Restricted securities may appear to
present problems for investors who wish to hedge their holdings.
Since Rule 144 requires an investor to hold restricted stock for
one year from acquisition, brokers generally refuse to accept such
stock as collateral until the one-year holding period has lapsed.
As a result, many investors believe that, unless they have other
collateral, they cannot hedge "new" restricted stock.
This perception is wrong. Several techniques are usually available
for protecting restricted positions.
Swaps, collars and forwards are all
efficient hedging strategies. In a typical swap, the investor
exchanges the return on a securities position for an approximate
money market rate of return on the market value of the position.
At the end of the term, one party is required to make a payment to
the other equal to the difference in the return on the securities
and the money market rate of return for the term. (Alternatively,
one could swap the return on the restricted securities for the
return on other publicly traded securities). With this strategy,
the collateral issue can be managed directly as long as the swap
is contractually structured to terminate after the one-year
holding period expires. If the swap is properly structured and the
stockholder's credit quality is acceptable, the stockholder can
usually borrow a significant portion of the value of the stock.
A variable forward contract also
can be used to hedge a restricted stock position. With a typical
contract the investor will sell the stock forward and can
currently receive up to 100% of the forward sale proceeds. As with
swaps, the contract must be structured to terminate after the
one-year holding period expires.
A third hedging strategy involves
options - i.e., puts, calls or combinations thereof (collars).
Standardized listed options are not viable since they can
be exercised at any time (American style).
As a result, brokers generally will not accept as
collateral any restricted stock that has not been held for one
year. To resolve this
problem, the investor should select OTC or E-flex options, which
allow the investor to choose European-style settlement (the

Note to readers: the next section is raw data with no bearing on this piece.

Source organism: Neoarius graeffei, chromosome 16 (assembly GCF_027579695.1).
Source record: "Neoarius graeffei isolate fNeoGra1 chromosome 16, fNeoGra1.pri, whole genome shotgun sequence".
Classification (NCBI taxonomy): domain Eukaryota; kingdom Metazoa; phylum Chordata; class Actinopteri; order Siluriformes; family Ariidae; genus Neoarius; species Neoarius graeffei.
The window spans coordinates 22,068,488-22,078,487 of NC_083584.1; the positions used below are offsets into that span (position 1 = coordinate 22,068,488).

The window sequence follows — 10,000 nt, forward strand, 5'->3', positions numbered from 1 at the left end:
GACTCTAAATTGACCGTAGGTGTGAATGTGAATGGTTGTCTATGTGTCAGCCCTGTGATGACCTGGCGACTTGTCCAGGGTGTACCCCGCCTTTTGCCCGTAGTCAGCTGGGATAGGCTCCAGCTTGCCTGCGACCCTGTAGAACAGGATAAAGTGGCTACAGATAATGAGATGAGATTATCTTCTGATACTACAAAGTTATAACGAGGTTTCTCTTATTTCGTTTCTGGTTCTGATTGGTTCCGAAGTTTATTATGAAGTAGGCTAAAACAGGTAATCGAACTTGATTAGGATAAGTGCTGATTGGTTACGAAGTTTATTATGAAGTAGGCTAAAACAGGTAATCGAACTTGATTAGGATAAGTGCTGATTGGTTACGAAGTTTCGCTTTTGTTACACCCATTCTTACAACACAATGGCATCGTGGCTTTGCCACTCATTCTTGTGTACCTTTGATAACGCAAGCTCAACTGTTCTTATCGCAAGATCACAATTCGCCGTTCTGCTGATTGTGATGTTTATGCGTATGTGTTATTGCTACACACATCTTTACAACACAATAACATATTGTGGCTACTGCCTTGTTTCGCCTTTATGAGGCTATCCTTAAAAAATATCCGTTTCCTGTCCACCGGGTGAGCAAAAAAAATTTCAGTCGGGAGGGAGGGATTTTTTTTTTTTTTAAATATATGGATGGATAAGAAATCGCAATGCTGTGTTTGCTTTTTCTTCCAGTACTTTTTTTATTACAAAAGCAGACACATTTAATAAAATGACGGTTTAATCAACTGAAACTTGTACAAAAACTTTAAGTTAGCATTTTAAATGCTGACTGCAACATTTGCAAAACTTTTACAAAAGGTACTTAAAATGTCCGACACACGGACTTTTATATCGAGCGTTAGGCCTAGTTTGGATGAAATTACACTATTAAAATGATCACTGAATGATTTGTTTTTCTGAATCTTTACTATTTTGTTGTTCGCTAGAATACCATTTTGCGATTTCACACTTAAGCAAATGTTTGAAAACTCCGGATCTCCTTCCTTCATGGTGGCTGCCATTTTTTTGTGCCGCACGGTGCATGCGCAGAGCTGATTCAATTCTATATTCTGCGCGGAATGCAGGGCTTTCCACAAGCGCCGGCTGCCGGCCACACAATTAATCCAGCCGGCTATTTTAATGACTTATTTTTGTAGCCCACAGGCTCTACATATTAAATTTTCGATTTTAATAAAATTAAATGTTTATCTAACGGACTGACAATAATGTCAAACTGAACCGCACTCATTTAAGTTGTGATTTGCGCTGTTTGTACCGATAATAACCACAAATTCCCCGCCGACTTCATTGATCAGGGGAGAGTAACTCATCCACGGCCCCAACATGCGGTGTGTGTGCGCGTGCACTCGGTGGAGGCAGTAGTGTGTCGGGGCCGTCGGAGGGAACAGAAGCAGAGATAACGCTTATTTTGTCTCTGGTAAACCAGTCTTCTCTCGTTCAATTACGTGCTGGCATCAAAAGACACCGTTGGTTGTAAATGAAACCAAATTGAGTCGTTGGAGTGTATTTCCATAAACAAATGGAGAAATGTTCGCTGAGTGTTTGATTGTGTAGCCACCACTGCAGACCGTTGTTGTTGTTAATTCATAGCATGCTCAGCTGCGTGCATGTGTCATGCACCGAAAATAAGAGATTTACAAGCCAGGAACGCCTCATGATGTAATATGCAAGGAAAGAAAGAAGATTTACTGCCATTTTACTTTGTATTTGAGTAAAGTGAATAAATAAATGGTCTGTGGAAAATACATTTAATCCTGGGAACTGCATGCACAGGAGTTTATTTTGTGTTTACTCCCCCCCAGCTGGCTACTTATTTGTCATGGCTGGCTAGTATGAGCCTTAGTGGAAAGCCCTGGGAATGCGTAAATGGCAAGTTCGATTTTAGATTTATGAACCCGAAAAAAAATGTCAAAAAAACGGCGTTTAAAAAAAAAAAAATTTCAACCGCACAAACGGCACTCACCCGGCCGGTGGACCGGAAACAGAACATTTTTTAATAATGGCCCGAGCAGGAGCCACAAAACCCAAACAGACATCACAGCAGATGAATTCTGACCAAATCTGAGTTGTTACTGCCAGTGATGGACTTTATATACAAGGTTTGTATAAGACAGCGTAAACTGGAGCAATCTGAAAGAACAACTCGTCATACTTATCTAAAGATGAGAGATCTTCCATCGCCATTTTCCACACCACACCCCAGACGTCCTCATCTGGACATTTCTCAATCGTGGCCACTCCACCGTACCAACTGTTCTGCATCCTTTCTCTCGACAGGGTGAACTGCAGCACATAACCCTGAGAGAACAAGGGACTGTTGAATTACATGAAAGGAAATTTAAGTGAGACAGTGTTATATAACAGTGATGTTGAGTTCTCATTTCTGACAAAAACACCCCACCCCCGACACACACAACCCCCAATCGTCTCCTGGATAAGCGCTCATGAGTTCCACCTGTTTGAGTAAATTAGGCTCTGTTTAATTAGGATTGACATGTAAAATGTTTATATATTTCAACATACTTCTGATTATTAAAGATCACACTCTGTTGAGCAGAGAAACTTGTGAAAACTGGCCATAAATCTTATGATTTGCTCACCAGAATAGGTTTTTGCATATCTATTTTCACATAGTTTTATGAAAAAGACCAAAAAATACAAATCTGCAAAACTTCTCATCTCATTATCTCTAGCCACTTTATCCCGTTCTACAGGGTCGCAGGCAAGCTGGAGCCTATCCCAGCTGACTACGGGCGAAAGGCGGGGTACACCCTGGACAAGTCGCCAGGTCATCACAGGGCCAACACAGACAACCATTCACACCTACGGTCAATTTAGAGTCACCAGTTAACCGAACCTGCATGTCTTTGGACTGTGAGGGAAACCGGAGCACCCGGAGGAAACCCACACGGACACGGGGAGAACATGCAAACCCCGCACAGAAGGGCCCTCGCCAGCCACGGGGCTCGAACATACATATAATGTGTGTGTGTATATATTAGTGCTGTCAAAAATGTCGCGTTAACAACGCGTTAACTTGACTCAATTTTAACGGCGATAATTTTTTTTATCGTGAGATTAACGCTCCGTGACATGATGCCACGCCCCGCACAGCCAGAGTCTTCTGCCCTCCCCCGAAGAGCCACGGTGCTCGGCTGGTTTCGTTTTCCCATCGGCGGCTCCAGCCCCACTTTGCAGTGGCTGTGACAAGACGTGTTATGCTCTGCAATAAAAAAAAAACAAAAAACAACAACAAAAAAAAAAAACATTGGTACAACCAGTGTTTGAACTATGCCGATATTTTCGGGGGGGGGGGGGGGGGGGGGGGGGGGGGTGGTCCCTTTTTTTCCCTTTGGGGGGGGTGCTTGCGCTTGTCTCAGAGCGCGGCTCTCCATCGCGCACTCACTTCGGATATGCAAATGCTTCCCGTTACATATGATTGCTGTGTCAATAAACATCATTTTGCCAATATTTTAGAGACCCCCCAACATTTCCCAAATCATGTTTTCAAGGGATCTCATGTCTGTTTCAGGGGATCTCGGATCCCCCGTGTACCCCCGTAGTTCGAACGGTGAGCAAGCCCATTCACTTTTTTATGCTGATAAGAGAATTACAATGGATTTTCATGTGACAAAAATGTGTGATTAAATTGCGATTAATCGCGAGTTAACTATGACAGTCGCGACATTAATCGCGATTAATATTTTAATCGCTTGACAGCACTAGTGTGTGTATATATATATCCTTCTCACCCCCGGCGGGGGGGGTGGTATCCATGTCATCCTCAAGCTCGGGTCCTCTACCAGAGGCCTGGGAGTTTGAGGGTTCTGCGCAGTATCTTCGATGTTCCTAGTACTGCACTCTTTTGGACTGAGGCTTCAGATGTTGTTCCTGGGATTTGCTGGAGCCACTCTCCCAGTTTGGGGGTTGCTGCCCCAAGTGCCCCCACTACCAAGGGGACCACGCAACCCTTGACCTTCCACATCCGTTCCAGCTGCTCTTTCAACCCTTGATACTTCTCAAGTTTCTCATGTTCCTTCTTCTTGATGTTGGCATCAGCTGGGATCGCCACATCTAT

options can only be exercised on the expiration date).
Generally, if the expiration date occurs after the Rule 144
one-year holding period expires, the investor can use the
restricted stock as collateral and can even borrow against the
Finally, an investor who wishes to
sell restricted stock prior to the expiration of the one-year
holding period can usually do so at a discount in a private
stock’s price is based on the amount of time left in the holding
period and the buyer's ability to hedge the long shares.
Due to the somewhat complicated mechanics of the sale, the
entire sale process can take up to two weeks to complete.
Investors considering these
strategies should be aware of some potential pitfalls.
First, even if these instruments are structured to expire
after the one-year holding period lapses, large positions may be
limited by the Rule 144 volume limitations.
In addition, swaps generally will be deemed to be
constructive sales that could trigger a capital gains tax,
although collars and forwards can be structured to avoid
constructive sale treatment. Finally, in the past few years, the
SEC staff has raised the possibility of placing limitations on
investors’ ability to hedge restricted securities.
For an interactive overview of
hedging and monetizing possibilities for different types of
appreciated securities, investors can consult Twenty-First
Securities' hedging low-basis
stock decision tree.
article and other articles are provided for
information purposes only. They are not intended to be
an offer to engage in any securities transactions or to
provide specific financial, legal or tax advice. Articles
may have been rendered partly inaccurate by events that have
occurred since publication. Investors should consult
their advisers before acting on any topics discussed herein. |
and are not suitable for all
investors. Before engaging in an options
transaction, investors must review the booklet "Characteristics
and Risks of Standardized Options".